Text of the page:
Ways to get a Good Deal on Tires
Did you know you can haggle when you’re buying tires? That is right — you should never have to pay full price. After deciding what brand you want, go to a supplier and put your haggling skills to the test. Be sure you first do some online research, since you’ll often find a better package online than you can get personally. Getting prepared before making a purchase is the ultimate way to ensure you’re getting a good deal. Decide which brand of wheel you want. A particular brand dealer will be able to get you a much better price on the brand his store is possessed by, because they’re got by him direct from the factory. When you make an effort to get a brand different from the main one the dealer has, he buys them from a tire wholesaler, and then marks them up 20% to 30%. Many companies have halted advertising immediate to dealers and department stores, instead marketing their tires through a larger wholesaler and controlling the purchase price level by having dealers sign up for an alliance program.
Big-box stores such as Sears and Walmart, and warehouse stores such as Costco and Sam’s Club, often have low but probably non-negotiable prices on wheels. Do your homework. Know which wheel you want when you walk in. They will be driving their top-of-the-line car tire at this time because the salespeople have more commission per wheel on those. Also have another and a good third choice as a backup to your first choice. You may be able to get a much better tire for a lesser price today.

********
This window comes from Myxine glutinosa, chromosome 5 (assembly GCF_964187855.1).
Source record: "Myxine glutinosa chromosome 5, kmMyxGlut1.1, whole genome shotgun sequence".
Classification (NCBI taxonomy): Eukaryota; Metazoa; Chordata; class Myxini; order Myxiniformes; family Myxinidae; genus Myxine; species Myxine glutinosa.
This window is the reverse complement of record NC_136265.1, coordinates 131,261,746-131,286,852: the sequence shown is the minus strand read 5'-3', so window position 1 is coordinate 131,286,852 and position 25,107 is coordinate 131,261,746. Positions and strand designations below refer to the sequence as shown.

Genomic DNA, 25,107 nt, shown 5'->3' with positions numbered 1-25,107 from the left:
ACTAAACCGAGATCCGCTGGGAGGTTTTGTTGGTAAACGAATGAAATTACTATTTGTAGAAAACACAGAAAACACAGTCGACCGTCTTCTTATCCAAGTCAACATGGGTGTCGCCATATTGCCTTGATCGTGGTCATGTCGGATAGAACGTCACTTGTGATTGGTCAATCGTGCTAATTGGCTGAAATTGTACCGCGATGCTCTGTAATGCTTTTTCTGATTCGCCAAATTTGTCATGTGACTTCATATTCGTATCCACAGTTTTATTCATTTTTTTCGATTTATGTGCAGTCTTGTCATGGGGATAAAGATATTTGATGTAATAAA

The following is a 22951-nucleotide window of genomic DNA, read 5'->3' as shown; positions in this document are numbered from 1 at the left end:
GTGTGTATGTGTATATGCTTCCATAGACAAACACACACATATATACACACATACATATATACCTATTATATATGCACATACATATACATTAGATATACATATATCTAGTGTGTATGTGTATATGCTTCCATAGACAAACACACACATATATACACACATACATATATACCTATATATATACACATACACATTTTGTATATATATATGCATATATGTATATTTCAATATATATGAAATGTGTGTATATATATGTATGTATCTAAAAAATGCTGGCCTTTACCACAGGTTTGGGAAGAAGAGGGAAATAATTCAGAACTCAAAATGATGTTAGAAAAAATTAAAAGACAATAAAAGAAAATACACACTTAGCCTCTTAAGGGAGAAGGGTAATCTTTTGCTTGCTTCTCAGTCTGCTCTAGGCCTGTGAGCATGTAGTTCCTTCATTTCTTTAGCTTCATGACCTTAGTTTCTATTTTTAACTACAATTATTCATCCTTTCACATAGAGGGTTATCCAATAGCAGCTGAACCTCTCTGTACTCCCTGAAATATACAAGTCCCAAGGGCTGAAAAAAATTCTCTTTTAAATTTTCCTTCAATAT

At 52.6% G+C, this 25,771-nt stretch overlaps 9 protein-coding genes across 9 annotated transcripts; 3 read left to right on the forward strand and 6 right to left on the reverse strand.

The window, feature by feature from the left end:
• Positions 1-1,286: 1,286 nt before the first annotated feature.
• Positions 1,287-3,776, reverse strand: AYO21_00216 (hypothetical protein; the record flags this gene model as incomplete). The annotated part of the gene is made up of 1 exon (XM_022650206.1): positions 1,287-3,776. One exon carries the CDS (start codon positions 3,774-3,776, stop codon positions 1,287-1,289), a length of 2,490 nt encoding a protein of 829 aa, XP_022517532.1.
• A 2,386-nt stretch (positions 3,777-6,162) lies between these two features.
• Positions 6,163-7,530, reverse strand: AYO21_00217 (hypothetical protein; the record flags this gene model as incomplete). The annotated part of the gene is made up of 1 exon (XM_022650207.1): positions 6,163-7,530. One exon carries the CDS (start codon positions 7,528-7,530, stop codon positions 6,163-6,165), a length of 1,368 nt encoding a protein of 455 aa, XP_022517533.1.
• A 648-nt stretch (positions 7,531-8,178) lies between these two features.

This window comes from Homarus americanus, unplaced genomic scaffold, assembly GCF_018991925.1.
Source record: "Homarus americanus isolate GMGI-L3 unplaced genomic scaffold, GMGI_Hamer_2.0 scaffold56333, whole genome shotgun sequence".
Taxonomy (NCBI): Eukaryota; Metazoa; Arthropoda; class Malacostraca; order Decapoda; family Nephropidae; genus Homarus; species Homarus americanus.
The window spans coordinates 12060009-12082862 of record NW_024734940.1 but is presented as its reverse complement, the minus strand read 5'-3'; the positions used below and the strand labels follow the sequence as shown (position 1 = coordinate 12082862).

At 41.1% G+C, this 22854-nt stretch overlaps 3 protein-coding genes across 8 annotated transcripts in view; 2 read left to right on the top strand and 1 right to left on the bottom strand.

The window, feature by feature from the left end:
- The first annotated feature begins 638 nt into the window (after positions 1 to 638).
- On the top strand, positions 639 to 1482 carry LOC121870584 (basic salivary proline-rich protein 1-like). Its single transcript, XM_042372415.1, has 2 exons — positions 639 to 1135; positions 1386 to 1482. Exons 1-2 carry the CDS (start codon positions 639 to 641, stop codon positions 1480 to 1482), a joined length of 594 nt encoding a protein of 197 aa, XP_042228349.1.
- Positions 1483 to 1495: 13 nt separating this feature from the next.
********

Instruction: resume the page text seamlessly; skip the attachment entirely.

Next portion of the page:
Try not to agree to the first offer. Wheels are proclaimed up, & most salespeople will work out the offer with the suggested retail price. This can be from $5 to $50 over store cost per tire. Make sure the offer includes balance and set up.
Get rates from other traders before stepping in to the store. The ultimate way to do this is call and ask for prices on the wheels that you’ve decided to purchase. They’ll try to sell you another brand that they declare is an improved deal (which may also be true). Getting prices from multiple dealers will help you determine when sellers are being genuine so when they are simply just out for more money.
Consider buying from a web wheel store always. You may find a better deal than any brick and mortar store, even after you add shipping charges. That is true for less popular brands of auto tires and/or high-performance tires especially.
Online stores will often dispatch the tires right to a mechanic of your decision, who will perform the actual installation.
Online stores such as TireBuyer will often provide numerous reviews of different sorts of auto tires and ratings of various areas of their performance such as trip, dry and wet traction, fuel consumption, and longevity.
Understand that balancing and set up is an additional cost.
Any warranty boasts are with the web retailer and not the installer.
Bear in mind that a wheel that lasts twice as long will cost half all the to buy and half just as much to have mounted, have the old car tire disposed, etc.